by Robert Waldrop
11. “Gather your community.” Connect with your local neighbors and friends. Be a good neighbor. Help your neighbors and friends and work with them to make your community more sustainable and resilient. Be active with civil society organizations or informal associations that are working for good causes and goals. If you vote, do so intelligently and with thought about the consequences. If you have no community, find one or create one.
12. “Be alert and aware.” Know what’s going on. Search out “side-stream” media for news and useful information. Tell others what is happening in your area and be generous in sharing knowledge and skills. Ignore government and corporation propaganda. Don’t buy the lie that “what you do doesn’t matter”. Kill your television, or at least grievously wound it. Beware of and resist media messages that encourage gluttony, waste, and instant gratification, which are often the source of the excuses you make to yourself that keep you from doing what you need to do. Procrastination is deadly.
13. “Don’t let the perfect become the enemy of the good.” Do what you can, with what you have, where you are. Select small, easy projects at first (“pick the low hanging fruit”) and as you get better at those, adopt bigger and more challenging goals. If you can’t do the best, it’s OK to be simply better, or at least good, even “fair to middling.” Be willing to start small, or it is likely you will never start at all. But beware of procrastination. Learn many things. Practice many skills. Teach others. Be ready to adapt to major changes that may come your way. To avoid fools, take steps.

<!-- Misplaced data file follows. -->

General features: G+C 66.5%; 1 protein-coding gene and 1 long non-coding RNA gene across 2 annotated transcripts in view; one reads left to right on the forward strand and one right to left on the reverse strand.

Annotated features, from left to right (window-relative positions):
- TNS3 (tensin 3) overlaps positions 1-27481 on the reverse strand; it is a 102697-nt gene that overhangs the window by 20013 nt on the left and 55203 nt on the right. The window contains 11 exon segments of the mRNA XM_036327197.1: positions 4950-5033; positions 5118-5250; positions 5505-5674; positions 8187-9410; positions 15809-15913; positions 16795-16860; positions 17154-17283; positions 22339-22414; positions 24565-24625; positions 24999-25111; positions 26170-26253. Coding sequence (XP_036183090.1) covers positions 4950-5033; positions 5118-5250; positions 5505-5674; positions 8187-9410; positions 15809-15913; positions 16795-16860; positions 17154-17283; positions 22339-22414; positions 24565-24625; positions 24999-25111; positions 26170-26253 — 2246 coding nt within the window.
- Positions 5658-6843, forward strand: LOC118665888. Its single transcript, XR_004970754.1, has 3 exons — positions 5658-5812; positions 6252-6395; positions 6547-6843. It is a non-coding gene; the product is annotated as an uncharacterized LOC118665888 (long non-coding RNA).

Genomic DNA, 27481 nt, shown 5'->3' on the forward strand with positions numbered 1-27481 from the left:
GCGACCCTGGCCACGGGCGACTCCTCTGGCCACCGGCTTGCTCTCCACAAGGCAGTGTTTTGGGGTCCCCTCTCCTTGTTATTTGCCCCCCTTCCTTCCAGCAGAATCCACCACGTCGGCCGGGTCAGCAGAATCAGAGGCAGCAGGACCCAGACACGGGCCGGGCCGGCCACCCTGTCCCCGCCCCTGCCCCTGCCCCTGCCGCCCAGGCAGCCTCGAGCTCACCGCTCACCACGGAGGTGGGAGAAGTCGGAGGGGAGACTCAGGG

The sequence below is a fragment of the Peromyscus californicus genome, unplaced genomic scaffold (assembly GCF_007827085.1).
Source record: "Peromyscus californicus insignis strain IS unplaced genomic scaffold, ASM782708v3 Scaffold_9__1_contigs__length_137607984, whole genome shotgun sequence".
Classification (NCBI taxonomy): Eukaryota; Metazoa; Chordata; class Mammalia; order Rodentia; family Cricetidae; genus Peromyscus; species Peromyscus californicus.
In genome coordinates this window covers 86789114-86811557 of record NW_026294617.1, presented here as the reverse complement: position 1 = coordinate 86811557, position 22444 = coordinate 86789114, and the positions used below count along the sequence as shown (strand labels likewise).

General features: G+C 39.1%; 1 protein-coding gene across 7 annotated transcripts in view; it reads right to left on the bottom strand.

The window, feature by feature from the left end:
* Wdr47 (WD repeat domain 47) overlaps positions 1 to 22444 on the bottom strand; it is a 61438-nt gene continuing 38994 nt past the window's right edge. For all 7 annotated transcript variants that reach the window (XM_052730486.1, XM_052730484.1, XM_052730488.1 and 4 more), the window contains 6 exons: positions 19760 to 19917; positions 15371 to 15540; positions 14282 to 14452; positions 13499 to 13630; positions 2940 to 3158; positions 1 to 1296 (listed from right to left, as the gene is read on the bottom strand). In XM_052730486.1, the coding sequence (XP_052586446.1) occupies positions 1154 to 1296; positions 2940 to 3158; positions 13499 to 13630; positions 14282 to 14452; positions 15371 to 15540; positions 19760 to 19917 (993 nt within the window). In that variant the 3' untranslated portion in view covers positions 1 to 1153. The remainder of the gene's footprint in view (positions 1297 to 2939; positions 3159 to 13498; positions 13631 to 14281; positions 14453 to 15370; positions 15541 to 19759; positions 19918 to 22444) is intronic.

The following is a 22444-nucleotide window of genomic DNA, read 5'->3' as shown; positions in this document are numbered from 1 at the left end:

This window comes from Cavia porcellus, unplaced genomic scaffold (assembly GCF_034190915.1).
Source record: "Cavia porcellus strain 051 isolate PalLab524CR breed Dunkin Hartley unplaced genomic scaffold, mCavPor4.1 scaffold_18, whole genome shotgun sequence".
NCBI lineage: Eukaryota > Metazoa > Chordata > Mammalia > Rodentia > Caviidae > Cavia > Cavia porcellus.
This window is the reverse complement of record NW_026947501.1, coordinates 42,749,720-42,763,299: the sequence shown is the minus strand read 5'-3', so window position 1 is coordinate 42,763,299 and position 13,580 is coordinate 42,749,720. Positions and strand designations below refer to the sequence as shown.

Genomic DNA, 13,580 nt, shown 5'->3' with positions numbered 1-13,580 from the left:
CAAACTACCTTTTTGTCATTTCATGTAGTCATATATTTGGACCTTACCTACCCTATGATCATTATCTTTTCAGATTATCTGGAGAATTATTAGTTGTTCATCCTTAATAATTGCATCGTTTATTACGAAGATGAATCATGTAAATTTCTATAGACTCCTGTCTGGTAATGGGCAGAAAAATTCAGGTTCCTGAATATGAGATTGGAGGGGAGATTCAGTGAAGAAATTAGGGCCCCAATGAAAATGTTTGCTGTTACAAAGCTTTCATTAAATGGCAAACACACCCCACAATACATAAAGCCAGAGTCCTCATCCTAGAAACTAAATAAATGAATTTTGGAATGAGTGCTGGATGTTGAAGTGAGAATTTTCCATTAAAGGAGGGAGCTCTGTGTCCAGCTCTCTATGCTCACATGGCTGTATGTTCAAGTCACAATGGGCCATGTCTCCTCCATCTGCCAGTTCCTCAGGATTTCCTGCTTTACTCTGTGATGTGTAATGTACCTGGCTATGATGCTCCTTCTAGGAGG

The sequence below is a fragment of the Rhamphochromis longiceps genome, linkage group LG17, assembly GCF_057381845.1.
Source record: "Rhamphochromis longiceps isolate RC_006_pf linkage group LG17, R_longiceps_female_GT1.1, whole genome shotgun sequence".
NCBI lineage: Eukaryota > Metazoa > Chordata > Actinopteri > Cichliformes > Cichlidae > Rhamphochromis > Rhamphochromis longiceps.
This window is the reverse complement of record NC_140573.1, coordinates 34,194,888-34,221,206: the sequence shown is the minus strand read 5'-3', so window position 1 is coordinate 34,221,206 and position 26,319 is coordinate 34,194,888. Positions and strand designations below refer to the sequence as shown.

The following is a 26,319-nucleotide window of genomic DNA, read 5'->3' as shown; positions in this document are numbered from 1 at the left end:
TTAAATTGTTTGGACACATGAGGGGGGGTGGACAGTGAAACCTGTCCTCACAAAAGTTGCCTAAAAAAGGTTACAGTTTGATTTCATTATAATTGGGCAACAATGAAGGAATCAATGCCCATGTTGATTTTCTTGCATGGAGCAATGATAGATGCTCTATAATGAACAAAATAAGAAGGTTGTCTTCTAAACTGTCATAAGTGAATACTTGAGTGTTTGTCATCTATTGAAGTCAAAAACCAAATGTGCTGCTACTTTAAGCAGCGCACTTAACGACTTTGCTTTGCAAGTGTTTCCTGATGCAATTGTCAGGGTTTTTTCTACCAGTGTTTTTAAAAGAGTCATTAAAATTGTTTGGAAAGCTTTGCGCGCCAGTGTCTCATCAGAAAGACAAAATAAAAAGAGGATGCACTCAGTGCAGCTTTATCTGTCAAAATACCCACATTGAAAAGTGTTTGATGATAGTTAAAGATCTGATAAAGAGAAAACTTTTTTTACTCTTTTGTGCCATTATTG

14. “Think globally, act locally. “ When the going gets rough, nobody gets thrown to the wolves. This is a basic principle of a civilization of life and love; we ignore it to our peril. Our first concern is naturally for those who are closest to us, but that can’t be the extent of our involvement. Our families, friends, and neighborhoods are impacted directly by world events. Our response to the globalization of greed and gluttony, and to the rise of violence in this world, is the globalization of solidarity, which must manifest itself in practical actions, not just rhetorical flourishes. An injury to one indeed is an injury to all: we must make injustice visible and protect the poor and the powerless. The more solidarity and cooperation that is present in a society, the more resilient, just, and sustainable it is
15. “Remember the time of hunger in the day of plenty.” Watch out for dangers that may be ahead, and act in advance to mitigate the impact of such events. The time to build the cellar is before the tornado hits.
16. Support political & voluntary initiatives that promote sustainability and resilience, such as public transportation, energy efficiency, renewable energy resources, small farms, decentralized econo-mics, balanced government budgets, & local markets.
17. “Love life as it is.” Be present to each moment as you go through time and place. Be open to the wonder of grace that abounds, and be wary of the demons which prowl about the world seeking the ruin of souls. Do everything with a heart of generosity and gratitude and with joy and celebration. Pray without ceasing.